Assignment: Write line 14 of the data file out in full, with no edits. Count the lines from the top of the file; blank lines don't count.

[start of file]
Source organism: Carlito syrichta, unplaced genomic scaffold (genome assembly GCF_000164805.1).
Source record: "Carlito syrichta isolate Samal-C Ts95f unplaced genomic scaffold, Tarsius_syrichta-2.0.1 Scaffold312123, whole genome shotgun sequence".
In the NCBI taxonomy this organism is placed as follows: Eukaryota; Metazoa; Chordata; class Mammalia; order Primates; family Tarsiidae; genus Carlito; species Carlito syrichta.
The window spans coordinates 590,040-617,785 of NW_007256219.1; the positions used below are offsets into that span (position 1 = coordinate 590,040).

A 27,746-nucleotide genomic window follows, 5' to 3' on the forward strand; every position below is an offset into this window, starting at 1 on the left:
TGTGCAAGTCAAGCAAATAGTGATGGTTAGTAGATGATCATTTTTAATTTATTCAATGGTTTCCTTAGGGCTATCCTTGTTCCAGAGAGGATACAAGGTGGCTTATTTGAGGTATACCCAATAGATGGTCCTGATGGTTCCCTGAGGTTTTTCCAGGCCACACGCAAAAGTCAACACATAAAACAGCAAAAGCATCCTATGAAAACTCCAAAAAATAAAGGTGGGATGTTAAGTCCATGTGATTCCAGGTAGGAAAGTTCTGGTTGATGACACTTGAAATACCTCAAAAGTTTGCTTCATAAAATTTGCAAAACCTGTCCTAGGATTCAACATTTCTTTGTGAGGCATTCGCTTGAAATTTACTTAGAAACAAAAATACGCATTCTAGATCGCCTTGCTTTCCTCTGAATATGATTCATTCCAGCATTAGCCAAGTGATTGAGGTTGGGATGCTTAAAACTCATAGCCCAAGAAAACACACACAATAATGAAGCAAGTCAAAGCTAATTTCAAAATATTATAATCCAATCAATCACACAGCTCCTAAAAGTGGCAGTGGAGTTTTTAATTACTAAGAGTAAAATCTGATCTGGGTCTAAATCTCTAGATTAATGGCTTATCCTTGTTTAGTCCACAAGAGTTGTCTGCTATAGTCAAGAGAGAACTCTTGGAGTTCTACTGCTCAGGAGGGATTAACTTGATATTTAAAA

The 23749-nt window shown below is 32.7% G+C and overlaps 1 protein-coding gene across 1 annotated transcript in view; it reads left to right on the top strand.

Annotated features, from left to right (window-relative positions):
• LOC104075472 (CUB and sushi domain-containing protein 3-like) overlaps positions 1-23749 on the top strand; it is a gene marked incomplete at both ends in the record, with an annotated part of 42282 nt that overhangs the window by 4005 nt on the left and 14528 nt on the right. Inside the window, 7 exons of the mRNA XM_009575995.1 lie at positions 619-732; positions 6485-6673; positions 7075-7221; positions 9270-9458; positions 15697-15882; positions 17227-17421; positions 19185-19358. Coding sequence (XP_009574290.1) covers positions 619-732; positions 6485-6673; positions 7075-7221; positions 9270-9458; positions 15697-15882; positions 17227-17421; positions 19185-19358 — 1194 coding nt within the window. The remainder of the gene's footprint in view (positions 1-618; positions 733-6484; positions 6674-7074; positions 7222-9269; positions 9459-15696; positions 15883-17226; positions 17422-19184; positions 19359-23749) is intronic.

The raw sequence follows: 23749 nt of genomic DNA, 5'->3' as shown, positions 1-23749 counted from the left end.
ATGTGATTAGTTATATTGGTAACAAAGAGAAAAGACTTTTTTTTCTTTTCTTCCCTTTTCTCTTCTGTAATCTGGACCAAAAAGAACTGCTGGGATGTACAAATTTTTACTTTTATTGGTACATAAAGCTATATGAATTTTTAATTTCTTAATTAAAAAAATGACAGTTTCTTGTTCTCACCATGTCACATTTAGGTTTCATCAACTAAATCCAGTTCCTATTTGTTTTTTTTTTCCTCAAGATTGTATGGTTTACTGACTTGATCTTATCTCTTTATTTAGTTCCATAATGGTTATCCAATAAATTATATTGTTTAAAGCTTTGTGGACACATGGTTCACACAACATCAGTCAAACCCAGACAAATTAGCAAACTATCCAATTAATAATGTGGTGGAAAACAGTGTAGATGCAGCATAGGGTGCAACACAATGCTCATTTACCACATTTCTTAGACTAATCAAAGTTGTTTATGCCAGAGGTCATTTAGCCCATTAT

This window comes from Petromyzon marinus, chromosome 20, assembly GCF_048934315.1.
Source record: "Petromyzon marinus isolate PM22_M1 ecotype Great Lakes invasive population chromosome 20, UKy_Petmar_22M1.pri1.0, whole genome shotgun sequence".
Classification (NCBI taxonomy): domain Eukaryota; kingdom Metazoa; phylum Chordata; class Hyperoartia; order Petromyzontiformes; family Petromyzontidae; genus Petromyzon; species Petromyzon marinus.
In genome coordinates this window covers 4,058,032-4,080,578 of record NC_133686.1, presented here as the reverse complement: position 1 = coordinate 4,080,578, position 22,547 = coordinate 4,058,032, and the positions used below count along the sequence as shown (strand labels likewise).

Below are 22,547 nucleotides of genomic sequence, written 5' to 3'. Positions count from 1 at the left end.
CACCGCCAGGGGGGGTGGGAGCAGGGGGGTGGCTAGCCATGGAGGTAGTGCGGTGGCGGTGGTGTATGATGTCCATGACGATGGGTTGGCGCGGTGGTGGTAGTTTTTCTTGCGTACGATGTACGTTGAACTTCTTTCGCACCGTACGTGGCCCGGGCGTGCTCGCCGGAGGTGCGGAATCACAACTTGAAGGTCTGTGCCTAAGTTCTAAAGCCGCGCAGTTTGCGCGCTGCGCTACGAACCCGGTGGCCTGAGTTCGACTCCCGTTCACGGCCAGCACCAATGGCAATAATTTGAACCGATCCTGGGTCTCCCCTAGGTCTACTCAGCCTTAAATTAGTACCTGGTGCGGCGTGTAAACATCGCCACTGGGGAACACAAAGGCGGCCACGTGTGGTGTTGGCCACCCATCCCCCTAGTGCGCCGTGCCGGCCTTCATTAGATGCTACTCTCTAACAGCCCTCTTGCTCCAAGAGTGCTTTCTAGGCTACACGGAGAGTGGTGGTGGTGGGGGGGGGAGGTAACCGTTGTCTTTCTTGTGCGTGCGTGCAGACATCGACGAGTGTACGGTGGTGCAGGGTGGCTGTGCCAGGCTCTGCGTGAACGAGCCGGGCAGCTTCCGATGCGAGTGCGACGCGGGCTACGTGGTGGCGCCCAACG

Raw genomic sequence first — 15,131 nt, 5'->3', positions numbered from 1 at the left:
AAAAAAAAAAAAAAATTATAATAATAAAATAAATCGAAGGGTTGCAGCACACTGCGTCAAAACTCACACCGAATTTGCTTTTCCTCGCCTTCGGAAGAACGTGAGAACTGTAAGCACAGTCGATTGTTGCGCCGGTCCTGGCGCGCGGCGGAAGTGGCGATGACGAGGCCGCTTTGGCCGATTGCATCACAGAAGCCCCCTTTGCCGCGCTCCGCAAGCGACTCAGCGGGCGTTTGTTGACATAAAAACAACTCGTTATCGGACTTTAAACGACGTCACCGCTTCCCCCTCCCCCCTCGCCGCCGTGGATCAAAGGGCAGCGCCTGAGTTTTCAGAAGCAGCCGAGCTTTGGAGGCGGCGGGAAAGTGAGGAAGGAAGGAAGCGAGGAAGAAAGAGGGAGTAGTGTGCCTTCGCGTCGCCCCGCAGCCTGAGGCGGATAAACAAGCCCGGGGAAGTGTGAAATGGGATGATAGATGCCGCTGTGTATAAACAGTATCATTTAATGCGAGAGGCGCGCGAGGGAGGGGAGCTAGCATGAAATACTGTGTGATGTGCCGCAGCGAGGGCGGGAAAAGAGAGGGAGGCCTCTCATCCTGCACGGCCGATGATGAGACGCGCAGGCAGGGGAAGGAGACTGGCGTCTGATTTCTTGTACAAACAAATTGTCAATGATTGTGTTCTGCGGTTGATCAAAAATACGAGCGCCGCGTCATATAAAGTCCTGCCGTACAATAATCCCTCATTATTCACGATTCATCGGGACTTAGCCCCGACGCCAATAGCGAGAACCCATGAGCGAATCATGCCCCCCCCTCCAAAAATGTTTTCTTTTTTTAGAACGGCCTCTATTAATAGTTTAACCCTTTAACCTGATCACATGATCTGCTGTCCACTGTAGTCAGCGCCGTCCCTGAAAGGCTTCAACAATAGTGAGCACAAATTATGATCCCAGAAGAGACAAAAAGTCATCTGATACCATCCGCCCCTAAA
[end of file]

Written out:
Classification (NCBI taxonomy): domain Eukaryota; kingdom Metazoa; phylum Chordata; class Hyperoartia; order Petromyzontiformes; family Petromyzontidae; genus Petromyzon; species Petromyzon marinus.